General introduction.- Evidence of Exchange Processes in the Outer Solar System.- Section I: Observations and Measurements.- Environments in the Outer Solar System.- Characteristics of the Icy Surfaces.- Chemical Composition of the Icy Surfaces.- Atmospheres/Exospheres Characteristics.- Section II.: Physics and Chemistry of Ices and Organics: Constraints from Laboratory Experiments.- Phase Relations and Chemical Reactions.- II.2. Spectroscopy of Icy Moon Materials.- Physical Properties of Icy Materials.- Radiolysis and Photolysis.- Section III: Modeling and Interpretations.- Interior Structure and Bulk Chemistry.- Internal Processes.- External Exchanges.- Surface, Subsurface and Atmosphere Exchanges.- Section IV: Implications.- Origin of the Moons (include KBOs).- Evolution of the Moons.- Oceans within the Moons.- Exobiology, Habitability, and Planetary Protection.- Objectives For Future Research.- Conclusion.
Foreword.- Preface.- Environments in the Outer Solar System.- Characteristics of Icy Surfaces.- Chemical Composition of Icy Satellite Surfaces.- Atmospheric/Exospheric Characteristics of Icy Satellites.- Phase Behaviour of Ices and Hydrates.- Spectroscopy of Icy Moon Surface Materials.- Radar Signal Propagation and Detection Through Ice.- Rheological and Thermal Properties of Icy Materials.- Radiolysis and Photolysis of Icy Satellite Surfaces: Experiments and Theory.- Implications of Rotation, Orbital States, Energy Sources, and Heat Transport for Internal Processes in Icy Satellites.- Effects of the External Environment on Icy Satellites.- Surface, Subsurface and Atmosphere Exchanges on the Satellites of the Outer Solar System.- From Gas to Satellitesimals: Disk Formation and Evolution.- Planetesimals and Satellitesimals: Formation of the Satellite Systems.- Evolution of Icy Satellites.- Subsurface Water Oceans on Icy Satellites: Chemical Composition and Exchange Processes.- Exobiology and Planetary Protection of icy moons.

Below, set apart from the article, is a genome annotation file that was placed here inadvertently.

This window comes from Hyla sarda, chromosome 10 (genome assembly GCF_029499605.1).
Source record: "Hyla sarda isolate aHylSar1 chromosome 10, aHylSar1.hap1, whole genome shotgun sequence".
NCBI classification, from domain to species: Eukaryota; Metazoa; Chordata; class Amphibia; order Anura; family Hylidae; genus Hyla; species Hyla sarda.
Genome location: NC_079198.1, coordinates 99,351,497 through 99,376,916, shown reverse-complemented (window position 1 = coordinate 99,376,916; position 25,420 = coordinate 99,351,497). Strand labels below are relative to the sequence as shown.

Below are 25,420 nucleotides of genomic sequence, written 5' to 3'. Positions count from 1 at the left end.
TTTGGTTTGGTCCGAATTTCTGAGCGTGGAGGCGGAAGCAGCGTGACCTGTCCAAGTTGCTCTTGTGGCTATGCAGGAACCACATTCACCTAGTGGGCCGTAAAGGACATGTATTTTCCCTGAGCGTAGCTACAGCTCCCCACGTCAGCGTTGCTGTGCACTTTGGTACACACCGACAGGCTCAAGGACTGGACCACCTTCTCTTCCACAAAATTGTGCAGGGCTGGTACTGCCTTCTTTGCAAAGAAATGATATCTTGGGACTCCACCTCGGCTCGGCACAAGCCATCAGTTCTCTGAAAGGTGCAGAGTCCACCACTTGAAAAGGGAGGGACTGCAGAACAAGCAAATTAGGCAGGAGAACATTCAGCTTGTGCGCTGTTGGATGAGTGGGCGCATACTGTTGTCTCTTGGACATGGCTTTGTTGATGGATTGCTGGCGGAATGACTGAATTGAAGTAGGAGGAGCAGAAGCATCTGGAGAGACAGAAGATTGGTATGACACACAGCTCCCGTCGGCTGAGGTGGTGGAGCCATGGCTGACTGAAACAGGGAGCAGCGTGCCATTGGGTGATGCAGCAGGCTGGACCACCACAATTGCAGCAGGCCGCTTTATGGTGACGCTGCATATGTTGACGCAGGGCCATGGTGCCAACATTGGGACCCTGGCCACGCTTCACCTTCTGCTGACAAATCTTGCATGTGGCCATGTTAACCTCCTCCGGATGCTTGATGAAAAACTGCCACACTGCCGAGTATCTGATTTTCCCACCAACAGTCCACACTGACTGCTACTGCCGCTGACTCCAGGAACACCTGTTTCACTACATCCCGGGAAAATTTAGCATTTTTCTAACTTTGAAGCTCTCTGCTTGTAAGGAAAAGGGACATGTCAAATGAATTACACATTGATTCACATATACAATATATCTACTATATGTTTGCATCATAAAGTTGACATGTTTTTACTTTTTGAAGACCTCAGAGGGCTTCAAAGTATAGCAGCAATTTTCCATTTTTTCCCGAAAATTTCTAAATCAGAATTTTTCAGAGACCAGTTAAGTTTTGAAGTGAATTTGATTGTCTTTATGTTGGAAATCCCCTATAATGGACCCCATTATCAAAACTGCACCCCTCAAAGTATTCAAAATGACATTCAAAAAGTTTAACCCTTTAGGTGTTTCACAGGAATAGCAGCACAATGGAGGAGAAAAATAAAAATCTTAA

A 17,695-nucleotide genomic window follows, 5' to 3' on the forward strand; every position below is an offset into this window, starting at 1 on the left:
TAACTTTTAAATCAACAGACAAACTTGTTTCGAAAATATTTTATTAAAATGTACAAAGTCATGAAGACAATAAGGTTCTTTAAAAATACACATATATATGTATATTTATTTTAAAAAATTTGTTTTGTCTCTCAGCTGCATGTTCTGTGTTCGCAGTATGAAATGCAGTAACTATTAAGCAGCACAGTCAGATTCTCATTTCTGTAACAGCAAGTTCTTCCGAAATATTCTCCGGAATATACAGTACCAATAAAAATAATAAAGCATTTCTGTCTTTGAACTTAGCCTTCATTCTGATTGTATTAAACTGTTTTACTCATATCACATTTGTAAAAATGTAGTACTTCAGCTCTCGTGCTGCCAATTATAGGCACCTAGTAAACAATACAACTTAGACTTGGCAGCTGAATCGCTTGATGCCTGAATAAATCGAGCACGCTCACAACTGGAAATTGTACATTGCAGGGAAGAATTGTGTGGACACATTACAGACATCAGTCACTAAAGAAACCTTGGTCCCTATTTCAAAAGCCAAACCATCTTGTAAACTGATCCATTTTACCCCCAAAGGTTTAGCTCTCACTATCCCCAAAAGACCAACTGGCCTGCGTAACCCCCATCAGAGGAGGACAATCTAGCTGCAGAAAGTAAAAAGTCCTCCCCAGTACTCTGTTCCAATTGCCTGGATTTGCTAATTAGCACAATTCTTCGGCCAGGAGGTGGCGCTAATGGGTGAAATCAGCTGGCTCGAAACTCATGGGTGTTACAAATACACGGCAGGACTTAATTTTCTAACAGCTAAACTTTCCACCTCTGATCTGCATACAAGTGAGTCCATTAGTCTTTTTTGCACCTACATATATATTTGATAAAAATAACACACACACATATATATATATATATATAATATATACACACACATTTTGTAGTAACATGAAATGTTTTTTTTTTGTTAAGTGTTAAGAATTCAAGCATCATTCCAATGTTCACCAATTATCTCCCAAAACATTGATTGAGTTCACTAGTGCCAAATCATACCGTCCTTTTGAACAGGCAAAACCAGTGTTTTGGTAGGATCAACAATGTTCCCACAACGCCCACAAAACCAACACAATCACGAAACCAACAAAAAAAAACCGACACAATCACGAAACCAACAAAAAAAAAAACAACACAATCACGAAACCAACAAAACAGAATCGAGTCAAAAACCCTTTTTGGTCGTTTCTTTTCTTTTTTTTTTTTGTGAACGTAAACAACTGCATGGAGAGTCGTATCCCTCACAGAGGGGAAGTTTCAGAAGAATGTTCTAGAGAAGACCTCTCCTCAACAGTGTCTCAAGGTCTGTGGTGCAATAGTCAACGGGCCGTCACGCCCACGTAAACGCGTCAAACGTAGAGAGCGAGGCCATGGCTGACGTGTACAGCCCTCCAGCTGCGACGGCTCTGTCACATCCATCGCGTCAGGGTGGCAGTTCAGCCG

Recent space missions to the outer solar system, Galileo (1996-2003) and Cassini-Huygens (2004-today), together with ground observations, have revealed that the moons of the outer solar system are enigmatic objects, introducing extraordinary challenges for geologists, astrobiologists, organic chemists, and planetologists. Chemical exchange exists through the different layers that form their interiors, and also from the interior to the surface. The most convincing evidence is certainly the discovery of water vapour and ice particles emerging from Enceladus's active south polar region. Evidence for exchange with a subsurface liquid ocean has also been provided by the inference of hydrated salts on the surfaces
of Jupiter's moons, Europa and Ganymede, as well as the detection of sodium salts in particles originating in Enceladus's plumes. Aqueous exchange with the rocky core may also be possible, considering that 40Ar has been observed in the plumes of Enceladus during one flyby of Cassini and in the atmosphere of Titan. The ongoing CH4 replenishment in Titan's atmosphere is additional striking evidence of exchange processes within the moons.